I’d like to experiment with some circuit to accomplish this but I’m not sure how to start. Before unnecessarily destroying components, I thought a simulation would be a good starting point to explore different circuits. I’ve made good experience with such simulations in the past, but the available software for this is the worst that exists on this planet. Every second using that is really painful.

So, my question of this topic was: How can I simulate a circuit with KiCad? Not how I can make LEDs shine darker or not at all. I know how that works. I’ve currently attached a dark painted sticker as an immediate remedy but it looks ugly. And I already found good resistor values for both LEDs, but would still like to combine both signals into a single colour.

Is this what you want?

I/O pin 1 turns the LED on or off, while I/O pin 2 reduces the brightness of the LED.

If you want the LED to be brighter when both I/O pins are high, then just put a series resistor from each of the I/O pins to the Anode of the LED.

You don’t even know what the existing circuit is. Is the indicator connected between the driving pin and ground, or between the driving pin and +5V? Where is the resistor, between the pin and the LED or between the LED and the power rail? Although the fact that one can buy interchangeable ATX computer cases with indicators connected by a harness to the motherboard suggests there is a standard configuration.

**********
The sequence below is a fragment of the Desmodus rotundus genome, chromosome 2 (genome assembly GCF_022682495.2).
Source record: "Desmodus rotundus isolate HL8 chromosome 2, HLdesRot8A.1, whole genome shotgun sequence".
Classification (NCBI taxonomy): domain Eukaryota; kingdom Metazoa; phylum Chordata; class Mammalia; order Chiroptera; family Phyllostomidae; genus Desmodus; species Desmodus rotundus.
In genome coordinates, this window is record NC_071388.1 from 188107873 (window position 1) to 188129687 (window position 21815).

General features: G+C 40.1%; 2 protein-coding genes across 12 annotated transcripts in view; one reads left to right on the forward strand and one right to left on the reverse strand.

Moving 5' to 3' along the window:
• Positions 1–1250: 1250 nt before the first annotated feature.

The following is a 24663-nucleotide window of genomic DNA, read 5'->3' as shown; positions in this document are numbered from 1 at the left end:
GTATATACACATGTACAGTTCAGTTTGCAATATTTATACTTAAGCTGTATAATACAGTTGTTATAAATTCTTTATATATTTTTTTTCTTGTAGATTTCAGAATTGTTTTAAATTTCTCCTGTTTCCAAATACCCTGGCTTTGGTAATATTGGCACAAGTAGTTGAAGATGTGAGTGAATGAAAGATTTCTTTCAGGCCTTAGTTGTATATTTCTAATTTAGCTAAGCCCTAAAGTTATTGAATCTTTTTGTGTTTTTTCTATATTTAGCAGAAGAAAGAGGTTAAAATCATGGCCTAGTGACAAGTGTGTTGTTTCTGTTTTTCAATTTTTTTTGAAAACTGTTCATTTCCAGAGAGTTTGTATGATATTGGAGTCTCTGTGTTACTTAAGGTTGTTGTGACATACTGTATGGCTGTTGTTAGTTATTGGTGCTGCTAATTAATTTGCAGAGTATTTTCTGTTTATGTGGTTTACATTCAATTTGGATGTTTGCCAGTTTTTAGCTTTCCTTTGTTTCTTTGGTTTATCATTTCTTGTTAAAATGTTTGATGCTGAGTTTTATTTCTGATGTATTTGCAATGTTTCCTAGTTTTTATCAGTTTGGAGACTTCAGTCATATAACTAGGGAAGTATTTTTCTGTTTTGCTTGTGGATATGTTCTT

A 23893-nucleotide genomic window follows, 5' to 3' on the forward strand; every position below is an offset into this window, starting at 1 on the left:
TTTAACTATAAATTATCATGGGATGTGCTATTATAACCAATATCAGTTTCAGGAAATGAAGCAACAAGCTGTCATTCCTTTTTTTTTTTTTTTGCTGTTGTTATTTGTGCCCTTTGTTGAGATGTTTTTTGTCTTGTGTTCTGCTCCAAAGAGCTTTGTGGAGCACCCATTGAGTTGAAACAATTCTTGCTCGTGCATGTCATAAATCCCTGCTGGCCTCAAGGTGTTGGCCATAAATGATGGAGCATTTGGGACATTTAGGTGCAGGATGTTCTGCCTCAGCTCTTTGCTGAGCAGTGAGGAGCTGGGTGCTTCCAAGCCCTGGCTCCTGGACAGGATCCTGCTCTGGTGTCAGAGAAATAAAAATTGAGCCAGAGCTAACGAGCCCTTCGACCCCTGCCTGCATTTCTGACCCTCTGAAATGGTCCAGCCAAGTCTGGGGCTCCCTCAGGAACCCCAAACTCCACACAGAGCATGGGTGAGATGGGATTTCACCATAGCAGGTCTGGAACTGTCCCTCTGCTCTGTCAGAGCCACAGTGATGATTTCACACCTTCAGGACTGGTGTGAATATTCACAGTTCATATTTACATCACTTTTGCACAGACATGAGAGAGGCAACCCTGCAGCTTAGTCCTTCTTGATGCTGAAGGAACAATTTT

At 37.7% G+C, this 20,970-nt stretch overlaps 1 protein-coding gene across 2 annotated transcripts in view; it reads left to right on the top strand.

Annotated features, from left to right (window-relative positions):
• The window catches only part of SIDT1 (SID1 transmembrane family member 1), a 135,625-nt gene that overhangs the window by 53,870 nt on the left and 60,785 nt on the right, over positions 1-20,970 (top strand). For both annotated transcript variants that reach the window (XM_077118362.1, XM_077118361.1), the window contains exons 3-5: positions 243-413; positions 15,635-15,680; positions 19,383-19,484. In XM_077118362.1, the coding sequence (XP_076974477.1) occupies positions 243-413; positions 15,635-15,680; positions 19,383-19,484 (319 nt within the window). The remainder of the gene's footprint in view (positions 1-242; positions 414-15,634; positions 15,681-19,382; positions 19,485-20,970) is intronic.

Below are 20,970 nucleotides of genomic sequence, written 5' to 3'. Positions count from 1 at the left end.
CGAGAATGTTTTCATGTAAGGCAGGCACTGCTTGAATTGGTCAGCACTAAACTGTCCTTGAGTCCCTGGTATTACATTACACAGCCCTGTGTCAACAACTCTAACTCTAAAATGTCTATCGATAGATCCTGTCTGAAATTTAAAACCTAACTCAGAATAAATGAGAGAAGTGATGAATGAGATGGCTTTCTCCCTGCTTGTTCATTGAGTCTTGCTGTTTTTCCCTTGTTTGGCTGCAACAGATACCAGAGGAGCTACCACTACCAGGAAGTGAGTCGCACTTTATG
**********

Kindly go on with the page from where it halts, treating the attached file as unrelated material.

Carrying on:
Once you know what the circuit is, then you can design additional components to get the effect you want. This is not a problem that requires simulation, a basic knowledge of electronics will suffice. It’s like taking a sledgehammer to crack a nut. But there will be some kind of logic inversion then combination since you want the HDD pin to turn off the LED.

Yeah, for the LEDs and attached wires.

Who knows what drives the LEDs. :slightly_smiling_face:

You bloo it! I am going to fly over to your place on Jet Blew. (Misspelled name of American Airline Company.)

Yes I would not use a pot. 10K ohms is way too much. A fixed resistor of few hundred ohms sounds much better. The LED is likely to need a few mA and I do not know about the current rating of the potentiometer wiper. Actually you would be using the variable resistor as a rheostat and not as a potentiometer.